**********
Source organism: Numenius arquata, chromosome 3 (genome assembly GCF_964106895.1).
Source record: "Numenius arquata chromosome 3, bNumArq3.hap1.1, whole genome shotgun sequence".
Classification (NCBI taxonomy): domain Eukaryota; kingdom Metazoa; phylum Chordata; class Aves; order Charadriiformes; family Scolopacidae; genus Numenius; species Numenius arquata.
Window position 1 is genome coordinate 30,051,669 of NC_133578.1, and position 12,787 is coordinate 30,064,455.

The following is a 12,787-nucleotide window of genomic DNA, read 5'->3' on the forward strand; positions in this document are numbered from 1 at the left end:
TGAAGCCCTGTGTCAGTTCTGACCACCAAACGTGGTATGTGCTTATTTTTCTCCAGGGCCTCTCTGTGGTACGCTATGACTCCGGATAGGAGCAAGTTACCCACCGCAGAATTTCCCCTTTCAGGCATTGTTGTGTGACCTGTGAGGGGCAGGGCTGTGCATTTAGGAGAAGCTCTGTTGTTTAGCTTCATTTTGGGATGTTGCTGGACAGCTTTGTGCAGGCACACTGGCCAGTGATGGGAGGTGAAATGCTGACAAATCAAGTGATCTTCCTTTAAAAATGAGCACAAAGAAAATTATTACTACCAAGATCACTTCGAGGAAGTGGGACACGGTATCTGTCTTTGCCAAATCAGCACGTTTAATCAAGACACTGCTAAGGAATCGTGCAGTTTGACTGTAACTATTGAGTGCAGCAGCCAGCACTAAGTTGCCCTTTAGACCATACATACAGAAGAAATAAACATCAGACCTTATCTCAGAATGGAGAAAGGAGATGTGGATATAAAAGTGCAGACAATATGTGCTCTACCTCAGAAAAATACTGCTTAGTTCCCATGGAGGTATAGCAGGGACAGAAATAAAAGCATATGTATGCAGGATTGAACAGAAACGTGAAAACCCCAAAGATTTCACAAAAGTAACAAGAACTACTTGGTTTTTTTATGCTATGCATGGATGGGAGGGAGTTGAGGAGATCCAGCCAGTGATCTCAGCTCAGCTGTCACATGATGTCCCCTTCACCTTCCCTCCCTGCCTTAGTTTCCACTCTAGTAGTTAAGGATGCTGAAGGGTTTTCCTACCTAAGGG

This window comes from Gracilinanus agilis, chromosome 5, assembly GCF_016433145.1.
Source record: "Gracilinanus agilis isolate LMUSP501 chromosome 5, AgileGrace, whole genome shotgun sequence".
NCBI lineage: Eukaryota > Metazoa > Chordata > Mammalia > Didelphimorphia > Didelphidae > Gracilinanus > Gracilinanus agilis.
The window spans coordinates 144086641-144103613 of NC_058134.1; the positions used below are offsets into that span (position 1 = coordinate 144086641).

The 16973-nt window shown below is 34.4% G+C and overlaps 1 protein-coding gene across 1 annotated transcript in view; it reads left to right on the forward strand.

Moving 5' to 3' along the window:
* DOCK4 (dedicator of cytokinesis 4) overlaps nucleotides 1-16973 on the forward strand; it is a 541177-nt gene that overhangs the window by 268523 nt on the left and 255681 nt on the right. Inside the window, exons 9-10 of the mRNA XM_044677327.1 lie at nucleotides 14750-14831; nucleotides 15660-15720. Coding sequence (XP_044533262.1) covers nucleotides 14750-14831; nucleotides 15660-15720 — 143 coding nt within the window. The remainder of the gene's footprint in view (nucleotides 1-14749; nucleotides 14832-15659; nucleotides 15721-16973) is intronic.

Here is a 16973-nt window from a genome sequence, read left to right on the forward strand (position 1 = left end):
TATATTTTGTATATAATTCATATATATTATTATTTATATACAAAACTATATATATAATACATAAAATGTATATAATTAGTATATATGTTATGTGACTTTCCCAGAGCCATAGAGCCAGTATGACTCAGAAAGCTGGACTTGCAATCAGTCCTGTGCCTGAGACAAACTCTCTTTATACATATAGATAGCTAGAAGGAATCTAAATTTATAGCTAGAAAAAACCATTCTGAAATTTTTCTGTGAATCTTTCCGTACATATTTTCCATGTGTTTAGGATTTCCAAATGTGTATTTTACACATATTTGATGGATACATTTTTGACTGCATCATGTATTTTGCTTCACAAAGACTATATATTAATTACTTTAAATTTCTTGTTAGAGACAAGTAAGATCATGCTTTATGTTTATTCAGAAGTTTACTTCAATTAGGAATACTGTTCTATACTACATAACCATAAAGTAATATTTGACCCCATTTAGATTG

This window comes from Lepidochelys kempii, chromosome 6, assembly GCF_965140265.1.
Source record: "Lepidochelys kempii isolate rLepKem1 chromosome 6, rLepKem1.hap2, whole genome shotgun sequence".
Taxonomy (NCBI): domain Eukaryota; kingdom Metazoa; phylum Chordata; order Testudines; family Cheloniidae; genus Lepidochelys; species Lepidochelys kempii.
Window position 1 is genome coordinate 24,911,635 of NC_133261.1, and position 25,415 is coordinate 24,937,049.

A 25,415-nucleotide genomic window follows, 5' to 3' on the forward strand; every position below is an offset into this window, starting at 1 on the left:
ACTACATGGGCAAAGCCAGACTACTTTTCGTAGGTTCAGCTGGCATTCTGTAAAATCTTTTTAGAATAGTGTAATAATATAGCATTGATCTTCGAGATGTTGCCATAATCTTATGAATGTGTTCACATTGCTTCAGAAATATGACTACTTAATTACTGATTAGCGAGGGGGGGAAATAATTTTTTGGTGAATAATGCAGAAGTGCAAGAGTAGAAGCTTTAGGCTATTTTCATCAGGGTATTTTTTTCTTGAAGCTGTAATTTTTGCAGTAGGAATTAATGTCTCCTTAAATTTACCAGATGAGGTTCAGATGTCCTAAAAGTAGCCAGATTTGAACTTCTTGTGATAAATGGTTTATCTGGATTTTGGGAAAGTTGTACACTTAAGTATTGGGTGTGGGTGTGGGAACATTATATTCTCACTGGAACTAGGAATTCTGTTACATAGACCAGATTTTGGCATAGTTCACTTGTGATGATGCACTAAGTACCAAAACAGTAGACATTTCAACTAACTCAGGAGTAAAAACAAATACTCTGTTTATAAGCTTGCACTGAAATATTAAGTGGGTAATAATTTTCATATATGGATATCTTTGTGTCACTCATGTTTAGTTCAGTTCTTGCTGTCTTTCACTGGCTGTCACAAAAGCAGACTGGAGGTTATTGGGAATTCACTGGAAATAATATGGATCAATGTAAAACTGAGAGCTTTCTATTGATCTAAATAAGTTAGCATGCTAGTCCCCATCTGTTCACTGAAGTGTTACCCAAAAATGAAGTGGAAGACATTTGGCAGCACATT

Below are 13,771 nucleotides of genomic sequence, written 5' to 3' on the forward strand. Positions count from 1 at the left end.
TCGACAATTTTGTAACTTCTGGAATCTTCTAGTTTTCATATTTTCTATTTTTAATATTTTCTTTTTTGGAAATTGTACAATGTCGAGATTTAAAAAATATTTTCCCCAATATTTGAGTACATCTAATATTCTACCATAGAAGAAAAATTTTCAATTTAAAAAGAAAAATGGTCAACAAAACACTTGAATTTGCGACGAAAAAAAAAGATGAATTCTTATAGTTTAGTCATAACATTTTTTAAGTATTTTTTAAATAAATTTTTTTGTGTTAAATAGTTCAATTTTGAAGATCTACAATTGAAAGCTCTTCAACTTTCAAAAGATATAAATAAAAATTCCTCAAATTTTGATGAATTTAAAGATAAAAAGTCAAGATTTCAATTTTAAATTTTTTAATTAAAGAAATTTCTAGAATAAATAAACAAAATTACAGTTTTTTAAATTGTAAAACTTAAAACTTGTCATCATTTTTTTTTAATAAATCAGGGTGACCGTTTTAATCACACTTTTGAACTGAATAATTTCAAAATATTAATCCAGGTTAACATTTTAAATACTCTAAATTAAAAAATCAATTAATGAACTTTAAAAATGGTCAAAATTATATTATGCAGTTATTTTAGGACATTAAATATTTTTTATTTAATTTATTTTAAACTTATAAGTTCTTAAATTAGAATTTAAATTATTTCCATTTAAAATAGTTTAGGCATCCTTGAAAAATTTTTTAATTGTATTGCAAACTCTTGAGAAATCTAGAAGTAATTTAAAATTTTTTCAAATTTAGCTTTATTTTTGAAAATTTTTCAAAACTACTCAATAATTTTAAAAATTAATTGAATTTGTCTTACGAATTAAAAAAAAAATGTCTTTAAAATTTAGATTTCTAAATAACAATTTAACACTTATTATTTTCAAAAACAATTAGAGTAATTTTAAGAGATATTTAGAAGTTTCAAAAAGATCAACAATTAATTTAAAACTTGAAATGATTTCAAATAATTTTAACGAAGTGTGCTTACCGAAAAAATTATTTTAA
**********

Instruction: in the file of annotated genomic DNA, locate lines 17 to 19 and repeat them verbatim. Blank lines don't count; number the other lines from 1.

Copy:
Source record: "Lepidochelys kempii isolate rLepKem1 chromosome 6, rLepKem1.hap2, whole genome shotgun sequence".
Taxonomy (NCBI): domain Eukaryota; kingdom Metazoa; phylum Chordata; order Testudines; family Cheloniidae; genus Lepidochelys; species Lepidochelys kempii.
Window position 1 is genome coordinate 24,911,635 of NC_133261.1, and position 25,415 is coordinate 24,937,049.